Any Windows user knows the green of California, though they may not be aware of it. The famous background picture ‘Bliss’ depicts those regions from 1996. Go to the same location now and you’ll see rows of grapevines jutting out on wooden sticks bearing the precious purple crop. The death of Peter Mondavi on Saturday at age 101, can mark an end to one generation of winegrowers and the birth of another, as his children take over the family business – the more than a century old Charles Krug Winery. We pay our respects to the Mondavi Brothers, Peter and Robert (who died back in 2008), and their contributions to the wine industry in Napa Valley.
Taking a trip into the valley, you’ll come across the sign reading “Welcome to this world famous wine growing region” with the little addition at the side “…and the wine is bottled poetry”. Charles Krug, an immigrant from Prussia, established his winery way back in 1861 where it became a cornerstone in the Napa wine industry. Further on, Cesare Mondavi, the father of the Mondavi Brothers, bought over the winery in 1943 for $75,000 and the industry was pushed further with the pioneering spirit of his two sons. The family had been a fruit packing business before, and as boys, both had jobs nailing grape crates shut.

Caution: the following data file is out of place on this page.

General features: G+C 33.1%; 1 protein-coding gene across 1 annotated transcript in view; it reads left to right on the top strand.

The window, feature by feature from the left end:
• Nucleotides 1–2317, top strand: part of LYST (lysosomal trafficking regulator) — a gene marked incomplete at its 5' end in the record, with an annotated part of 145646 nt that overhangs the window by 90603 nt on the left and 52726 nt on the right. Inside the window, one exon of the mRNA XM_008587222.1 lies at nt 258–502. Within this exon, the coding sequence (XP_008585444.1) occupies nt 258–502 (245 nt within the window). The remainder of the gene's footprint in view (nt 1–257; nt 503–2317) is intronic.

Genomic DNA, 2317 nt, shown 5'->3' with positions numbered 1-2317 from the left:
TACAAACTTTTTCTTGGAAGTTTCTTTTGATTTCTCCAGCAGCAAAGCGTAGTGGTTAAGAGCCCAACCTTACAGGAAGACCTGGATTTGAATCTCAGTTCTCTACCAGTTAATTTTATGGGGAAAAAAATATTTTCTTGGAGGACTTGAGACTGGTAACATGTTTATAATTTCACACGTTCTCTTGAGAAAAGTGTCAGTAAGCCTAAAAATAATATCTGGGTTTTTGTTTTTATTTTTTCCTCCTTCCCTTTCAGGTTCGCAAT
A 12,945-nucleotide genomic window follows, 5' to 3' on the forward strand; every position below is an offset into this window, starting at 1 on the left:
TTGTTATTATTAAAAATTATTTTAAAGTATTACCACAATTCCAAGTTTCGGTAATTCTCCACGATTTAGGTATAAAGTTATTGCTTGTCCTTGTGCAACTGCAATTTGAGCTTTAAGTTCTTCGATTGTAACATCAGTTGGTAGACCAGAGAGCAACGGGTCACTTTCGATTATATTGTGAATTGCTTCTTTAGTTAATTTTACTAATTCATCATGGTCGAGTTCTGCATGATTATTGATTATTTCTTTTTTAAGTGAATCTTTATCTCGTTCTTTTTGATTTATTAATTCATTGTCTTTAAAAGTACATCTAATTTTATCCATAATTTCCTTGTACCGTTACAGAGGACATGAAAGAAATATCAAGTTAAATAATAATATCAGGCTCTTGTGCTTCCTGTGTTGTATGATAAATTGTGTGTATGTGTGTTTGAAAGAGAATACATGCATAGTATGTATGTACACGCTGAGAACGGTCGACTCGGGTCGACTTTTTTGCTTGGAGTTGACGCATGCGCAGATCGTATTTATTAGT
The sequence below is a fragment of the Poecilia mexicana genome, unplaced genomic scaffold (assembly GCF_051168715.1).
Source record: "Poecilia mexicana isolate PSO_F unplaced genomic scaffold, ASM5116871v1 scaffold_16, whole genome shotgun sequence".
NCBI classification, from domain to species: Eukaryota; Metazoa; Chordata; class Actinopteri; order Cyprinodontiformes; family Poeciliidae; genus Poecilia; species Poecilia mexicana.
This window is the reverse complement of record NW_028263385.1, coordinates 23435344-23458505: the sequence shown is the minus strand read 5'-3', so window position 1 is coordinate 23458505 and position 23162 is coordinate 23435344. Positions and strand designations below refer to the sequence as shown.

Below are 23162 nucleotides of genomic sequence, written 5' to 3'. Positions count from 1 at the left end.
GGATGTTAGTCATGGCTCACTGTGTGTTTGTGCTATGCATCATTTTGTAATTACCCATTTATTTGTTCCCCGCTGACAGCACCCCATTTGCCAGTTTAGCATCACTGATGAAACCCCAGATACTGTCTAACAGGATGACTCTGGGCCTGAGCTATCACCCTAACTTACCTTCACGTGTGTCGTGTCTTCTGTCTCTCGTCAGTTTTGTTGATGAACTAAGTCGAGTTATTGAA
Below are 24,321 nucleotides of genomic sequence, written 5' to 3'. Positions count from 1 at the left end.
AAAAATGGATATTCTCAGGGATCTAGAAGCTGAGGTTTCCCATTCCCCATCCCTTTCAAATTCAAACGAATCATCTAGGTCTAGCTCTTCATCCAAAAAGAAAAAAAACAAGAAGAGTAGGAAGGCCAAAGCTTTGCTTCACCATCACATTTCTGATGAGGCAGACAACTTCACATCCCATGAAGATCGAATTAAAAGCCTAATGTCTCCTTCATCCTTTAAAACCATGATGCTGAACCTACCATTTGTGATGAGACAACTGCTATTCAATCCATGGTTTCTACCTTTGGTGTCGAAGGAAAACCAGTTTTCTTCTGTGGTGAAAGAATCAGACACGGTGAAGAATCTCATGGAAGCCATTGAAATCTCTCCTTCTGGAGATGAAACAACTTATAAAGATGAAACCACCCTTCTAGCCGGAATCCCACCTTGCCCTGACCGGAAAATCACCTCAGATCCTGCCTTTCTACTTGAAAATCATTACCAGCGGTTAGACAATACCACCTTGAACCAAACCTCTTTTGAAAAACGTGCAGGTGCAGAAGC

In 1965, the two brothers feuded over the direction of the Krug Winery. Robert Mondavi had larger and more ambitious designs. He went on to create his own winery and spearheaded the industry’s further growth as an innovator. Peter was more conservative and stuck with taking care of the family business, especially after his mother died in 1976. This feud ended in 2005 when the brothers got together to make a barrel of wine for the annual Auction Napa Valley.
More interested in the technical side of things, though never buying into the revolutionary vision of his famous brother, Peter developed a technique of cold-fermentation that was helpful in the production of crisp, fruity wines. He also began importing French oak barrels for aging wines.
Peter Mondavi admitted that he thought his chief accomplishment was keeping the Charles Krug Winery in the family. Today the business is run by his sons – Marc and Peter Jr.
This story was written in-house, with background and an image supplied by the AFP.